Marine pollution caused by space debris

Let us talk about marine pollution caused by space debris. After sixty years of outer space conquest, orbits around the Earth are becoming a sort of landfill, being increasingly polluted by the countless presence of space debris. There are indeed more than seven hundred thousand pieces of metal and plastic larger than one centimetre that revolve around the Earth. Most often, these are not complete devices but small pieces of satellites, rocket stages or capsule elements which have come loose during accidents or even during the “normal” operation of various space operations.

But the impact of the space debris does not stop there. Although many of them remain in Low Earth Orbit (LEO), some fall back to Earth and create marine pollution. And especially in the oceans. Today, most satellites have a fuel reserve to use when they are near their end of life. This fuel must make it possible to “desorb” the satellite and destroy it in the simplest possible way: by sending it into the Earth’s atmosphere. The friction between the air molecules and the satellite increased by the Earth’s attraction will bring it to temperatures such that, in general, there will be nothing left before any debris can touch the ground. However, there are cases where debris are still present once on Earth and can create marine pollution.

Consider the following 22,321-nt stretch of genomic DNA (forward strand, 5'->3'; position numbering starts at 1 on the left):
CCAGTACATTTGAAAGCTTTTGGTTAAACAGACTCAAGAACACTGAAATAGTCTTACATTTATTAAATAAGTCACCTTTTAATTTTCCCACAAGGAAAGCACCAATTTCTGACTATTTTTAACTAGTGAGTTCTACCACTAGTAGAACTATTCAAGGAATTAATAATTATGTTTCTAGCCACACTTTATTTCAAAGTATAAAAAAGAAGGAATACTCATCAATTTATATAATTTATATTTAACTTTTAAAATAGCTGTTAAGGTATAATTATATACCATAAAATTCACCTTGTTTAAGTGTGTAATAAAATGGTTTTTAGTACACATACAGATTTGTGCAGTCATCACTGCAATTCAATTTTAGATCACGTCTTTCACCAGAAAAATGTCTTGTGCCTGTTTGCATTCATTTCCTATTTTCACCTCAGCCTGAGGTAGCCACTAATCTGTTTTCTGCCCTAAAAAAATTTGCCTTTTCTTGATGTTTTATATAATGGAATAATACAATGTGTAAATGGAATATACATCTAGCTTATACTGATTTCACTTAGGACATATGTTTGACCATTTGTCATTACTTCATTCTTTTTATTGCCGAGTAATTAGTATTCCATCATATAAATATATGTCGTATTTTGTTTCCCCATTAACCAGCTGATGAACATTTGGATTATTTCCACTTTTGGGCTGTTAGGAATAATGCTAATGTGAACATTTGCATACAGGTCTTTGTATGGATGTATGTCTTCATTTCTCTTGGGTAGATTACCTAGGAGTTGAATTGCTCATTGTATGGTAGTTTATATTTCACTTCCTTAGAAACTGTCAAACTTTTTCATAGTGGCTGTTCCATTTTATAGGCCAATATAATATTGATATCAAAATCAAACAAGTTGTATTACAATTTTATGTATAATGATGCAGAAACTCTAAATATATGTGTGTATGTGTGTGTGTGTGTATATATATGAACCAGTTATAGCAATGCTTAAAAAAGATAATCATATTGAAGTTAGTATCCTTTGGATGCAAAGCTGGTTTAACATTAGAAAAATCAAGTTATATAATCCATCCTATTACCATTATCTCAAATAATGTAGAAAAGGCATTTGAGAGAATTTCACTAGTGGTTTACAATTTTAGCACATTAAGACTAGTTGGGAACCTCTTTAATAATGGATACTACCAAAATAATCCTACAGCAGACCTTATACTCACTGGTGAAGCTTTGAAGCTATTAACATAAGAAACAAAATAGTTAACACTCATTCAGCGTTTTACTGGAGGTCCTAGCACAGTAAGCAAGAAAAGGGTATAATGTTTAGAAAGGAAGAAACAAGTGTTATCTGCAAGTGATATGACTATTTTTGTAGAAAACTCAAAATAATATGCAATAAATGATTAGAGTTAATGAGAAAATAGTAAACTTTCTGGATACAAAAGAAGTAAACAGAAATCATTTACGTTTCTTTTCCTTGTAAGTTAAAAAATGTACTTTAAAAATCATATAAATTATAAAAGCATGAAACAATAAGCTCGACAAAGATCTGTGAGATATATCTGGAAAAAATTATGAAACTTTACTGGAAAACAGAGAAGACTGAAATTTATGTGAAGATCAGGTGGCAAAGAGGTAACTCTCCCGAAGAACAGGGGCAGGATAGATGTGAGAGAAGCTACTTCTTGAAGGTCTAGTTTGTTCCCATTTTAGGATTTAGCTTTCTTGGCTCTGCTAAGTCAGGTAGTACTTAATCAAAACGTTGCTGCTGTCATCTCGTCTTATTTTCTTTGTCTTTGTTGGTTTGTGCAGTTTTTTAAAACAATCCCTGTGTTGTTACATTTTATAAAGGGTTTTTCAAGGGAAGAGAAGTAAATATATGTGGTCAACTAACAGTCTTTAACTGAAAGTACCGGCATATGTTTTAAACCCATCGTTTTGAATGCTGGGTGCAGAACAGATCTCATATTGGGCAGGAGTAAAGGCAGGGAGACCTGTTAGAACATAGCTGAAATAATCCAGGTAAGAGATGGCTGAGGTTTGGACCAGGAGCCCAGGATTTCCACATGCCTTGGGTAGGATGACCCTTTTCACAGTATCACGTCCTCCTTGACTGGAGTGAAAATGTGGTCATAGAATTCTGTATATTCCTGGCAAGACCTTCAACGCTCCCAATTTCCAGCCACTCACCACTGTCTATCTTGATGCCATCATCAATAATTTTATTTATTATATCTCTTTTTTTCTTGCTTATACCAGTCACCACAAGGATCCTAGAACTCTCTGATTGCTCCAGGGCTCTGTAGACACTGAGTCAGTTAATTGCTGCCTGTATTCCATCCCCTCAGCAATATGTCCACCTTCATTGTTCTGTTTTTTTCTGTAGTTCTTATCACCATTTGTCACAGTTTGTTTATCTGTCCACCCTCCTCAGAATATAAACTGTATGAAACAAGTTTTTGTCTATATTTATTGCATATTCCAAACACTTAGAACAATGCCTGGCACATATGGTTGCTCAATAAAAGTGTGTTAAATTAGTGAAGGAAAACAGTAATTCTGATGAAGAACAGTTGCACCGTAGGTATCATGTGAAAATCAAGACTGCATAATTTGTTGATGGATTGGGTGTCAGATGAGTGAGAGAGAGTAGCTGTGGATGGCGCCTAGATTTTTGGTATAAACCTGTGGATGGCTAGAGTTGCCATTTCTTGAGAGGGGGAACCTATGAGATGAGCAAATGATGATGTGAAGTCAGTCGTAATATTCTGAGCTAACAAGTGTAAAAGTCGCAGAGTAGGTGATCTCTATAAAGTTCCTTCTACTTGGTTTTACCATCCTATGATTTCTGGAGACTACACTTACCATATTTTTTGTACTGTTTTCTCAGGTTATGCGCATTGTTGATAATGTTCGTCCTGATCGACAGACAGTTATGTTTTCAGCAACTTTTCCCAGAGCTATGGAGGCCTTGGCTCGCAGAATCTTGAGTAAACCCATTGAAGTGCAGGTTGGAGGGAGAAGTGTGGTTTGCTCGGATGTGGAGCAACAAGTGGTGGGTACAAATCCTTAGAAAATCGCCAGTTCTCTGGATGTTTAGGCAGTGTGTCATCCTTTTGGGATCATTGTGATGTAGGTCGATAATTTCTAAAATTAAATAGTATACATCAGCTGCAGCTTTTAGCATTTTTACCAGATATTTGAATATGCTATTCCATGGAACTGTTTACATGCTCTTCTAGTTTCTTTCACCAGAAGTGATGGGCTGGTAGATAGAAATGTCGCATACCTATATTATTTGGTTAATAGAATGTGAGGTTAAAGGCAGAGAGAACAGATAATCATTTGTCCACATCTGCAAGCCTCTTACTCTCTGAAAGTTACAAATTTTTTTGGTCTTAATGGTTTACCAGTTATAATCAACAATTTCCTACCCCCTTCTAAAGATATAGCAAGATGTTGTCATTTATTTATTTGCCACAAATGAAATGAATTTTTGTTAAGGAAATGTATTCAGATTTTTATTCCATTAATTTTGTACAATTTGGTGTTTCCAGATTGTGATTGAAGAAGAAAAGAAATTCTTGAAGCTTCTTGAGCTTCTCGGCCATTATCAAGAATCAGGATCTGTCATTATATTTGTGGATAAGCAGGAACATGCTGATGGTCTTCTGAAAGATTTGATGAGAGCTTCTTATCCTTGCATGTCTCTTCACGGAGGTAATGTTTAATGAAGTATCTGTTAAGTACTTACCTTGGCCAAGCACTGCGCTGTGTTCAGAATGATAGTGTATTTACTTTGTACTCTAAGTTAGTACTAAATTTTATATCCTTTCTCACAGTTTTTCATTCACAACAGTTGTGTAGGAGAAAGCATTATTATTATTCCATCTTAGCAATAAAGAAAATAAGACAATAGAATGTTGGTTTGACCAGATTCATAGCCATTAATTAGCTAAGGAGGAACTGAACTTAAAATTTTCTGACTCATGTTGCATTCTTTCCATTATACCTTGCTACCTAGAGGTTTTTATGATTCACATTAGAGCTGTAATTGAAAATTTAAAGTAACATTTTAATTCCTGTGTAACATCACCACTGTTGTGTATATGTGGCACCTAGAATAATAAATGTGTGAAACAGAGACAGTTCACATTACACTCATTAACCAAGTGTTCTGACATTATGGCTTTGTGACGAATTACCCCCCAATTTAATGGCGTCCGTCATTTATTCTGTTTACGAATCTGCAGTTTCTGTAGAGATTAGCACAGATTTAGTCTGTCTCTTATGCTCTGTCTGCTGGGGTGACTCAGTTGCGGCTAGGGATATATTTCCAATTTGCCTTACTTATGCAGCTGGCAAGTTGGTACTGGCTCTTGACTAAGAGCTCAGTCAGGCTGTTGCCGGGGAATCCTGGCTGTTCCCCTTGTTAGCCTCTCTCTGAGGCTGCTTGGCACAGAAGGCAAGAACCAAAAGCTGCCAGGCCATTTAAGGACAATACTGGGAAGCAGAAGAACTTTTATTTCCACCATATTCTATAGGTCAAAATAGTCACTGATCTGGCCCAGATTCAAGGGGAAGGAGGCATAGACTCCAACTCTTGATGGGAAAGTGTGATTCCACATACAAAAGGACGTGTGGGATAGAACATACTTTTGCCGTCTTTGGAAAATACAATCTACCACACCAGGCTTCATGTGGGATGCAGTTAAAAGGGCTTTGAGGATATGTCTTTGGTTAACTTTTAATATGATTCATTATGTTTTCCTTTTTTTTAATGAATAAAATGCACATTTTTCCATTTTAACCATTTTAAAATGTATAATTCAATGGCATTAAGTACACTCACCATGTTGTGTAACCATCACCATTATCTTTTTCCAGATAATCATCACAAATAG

But these fallout are finely planned by those who send these space objects into outer space and in order to minimise the damage caused by the space debris, the “Nemo point”, which takes its name from the famous captain of Twenty Thousand Leagues Under the Sea, is thus referred. Indeed, it is the point of inaccessibility, the most distant place from any land and any human activity. Also known as the “Spacecraft Cemetery” in the South Pacific, located about four thousand kilometers off the coast of New Zealand, it was discovered twenty-six years ago by Canadian-Croatian geographer Hrvoje Lukatela.

Even the fauna is scarce. “There are few fishes in this area because ocean currents do not pass through and do not provide nutrients to this area, which makes marine life scarce” say some specialists. Space objects can therefore crash without risk in this area, before sinking four kilometers deep. “We could also drop them in the Atlantic, but this ocean is narrower, which would make the operation more complicated”.

There is a low probability that stages, engines or fuselage elements dropped by a launcher could reach a marine animal when they enter the ocean during nominal flight operations. The probability of a shock has been estimated. The results of this analysis indicate that there is an extremely low chance of a launching element striking a sea animal. Less than half a shock with an animal is expected annually, even when all the launch activities are added up, and an addition is made on all species of the Atlantic and Pacific oceans”, according to the “Programmatic Environmental Impact Statement for Licensing Launches”. This cemetery has already hosted two hundred and fifty to three hundred spacecraft at the end of their life. The Soviet Mir station, for example, largely ended its existence in 2001, as did the remains of the Chinese space station Tiangong-1. In a few years, it could be joined by the current International Space Station (ISS), when it is no longer in service, its mission to be completed at the earliest in 2028. These space objects can create a marine pollution.